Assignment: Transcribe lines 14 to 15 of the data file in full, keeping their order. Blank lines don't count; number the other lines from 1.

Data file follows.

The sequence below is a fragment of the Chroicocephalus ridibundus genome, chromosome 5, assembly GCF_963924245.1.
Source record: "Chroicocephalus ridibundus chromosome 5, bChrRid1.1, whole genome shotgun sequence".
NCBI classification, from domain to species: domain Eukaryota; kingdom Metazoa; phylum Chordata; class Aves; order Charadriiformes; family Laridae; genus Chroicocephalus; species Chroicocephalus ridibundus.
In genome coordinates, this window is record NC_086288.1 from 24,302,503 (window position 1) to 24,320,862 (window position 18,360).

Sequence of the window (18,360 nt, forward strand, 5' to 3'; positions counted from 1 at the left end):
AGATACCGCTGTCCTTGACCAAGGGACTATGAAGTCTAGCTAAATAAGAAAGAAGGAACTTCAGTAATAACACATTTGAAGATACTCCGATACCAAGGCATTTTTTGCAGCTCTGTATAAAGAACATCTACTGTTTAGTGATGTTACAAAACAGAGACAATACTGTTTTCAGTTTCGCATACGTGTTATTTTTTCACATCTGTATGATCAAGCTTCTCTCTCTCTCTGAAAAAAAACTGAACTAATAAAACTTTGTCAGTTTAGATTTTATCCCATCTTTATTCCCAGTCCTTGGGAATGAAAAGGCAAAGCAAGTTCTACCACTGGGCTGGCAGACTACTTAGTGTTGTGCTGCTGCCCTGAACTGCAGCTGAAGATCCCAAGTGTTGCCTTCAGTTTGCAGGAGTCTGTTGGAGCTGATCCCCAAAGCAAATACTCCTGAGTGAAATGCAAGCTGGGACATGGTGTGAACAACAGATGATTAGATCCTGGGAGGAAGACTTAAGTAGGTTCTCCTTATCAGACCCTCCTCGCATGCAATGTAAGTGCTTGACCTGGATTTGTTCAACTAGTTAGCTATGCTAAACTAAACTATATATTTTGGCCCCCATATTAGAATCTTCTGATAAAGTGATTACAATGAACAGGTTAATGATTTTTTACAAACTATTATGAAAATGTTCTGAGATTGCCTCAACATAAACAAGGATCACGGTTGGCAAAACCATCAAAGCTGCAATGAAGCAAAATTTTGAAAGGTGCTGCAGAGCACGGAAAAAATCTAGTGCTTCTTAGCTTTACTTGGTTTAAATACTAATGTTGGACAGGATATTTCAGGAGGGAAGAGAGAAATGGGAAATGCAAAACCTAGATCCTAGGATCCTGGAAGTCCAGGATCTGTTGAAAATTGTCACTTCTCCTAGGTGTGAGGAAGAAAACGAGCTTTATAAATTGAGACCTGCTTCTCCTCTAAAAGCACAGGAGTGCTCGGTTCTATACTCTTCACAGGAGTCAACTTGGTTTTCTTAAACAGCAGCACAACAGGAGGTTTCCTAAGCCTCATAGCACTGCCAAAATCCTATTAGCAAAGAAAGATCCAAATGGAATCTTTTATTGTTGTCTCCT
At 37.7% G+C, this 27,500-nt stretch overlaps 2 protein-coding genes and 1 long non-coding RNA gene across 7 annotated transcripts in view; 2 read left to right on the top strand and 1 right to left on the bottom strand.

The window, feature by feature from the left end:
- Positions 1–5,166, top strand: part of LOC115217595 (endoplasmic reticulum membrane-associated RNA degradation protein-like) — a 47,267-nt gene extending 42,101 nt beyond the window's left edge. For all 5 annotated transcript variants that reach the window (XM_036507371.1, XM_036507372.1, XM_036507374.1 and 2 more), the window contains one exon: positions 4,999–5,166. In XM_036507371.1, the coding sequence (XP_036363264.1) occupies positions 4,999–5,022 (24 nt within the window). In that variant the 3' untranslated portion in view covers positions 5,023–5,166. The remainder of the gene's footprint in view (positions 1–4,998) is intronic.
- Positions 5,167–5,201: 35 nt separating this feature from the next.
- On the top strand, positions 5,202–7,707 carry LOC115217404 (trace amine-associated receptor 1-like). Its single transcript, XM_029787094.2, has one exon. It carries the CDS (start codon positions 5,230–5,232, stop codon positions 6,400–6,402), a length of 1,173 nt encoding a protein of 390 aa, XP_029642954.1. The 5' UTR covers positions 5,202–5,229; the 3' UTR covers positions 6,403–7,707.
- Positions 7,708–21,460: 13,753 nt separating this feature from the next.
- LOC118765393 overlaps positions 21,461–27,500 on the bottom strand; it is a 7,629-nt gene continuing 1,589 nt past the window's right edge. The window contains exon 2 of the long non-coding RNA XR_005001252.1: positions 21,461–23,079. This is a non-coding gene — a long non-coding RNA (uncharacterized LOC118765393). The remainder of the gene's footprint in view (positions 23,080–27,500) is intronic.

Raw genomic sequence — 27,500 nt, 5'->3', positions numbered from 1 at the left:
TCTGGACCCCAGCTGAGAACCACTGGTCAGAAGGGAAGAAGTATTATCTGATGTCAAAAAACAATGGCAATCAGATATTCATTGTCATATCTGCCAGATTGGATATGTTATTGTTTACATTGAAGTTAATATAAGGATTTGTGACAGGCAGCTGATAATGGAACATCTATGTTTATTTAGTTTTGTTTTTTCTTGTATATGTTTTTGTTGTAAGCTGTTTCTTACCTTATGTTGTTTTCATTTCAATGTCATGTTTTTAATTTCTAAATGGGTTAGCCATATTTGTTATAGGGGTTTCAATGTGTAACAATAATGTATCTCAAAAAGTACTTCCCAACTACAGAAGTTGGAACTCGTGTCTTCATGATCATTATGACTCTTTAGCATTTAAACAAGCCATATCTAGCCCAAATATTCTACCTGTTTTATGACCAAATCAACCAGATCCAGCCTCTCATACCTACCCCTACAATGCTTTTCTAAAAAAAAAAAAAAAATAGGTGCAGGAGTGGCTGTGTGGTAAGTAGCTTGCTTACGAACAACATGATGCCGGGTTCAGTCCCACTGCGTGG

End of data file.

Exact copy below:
Raw genomic sequence — 27,500 nt, 5'->3', positions numbered from 1 at the left:
TCTGGACCCCAGCTGAGAACCACTGGTCAGAAGGGAAGAAGTATTATCTGATGTCAAAAAACAATGGCAATCAGATATTCATTGTCATATCTGCCAGATTGGATATGTTATTGTTTACATTGAAGTTAATATAAGGATTTGTGACAGGCAGCTGATAATGGAACATCTATGTTTATTTAGTTTTGTTTTTTCTTGTATATGTTTTTGTTGTAAGCTGTTTCTTACCTTATGTTGTTTTCATTTCAATGTCATGTTTTTAATTTCTAAATGGGTTAGCCATATTTGTTATAGGGGTTTCAATGTGTAACAATAATGTATCTCAAAAAGTACTTCCCAACTACAGAAGTTGGAACTCGTGTCTTCATGATCATTATGACTCTTTAGCATTTAAACAAGCCATATCTAGCCCAAATATTCTACCTGTTTTATGACCAAATCAACCAGATCCAGCCTCTCATACCTACCCCTACAATGCTTTTCTAAAAAAAAAAAAAAAATAGGTGCAGGAGTGGCTGTGTGGTAAGTAGCTTGCTTACGAACAACATGATGCCGGGTTCAGTCCCACTGCGTGG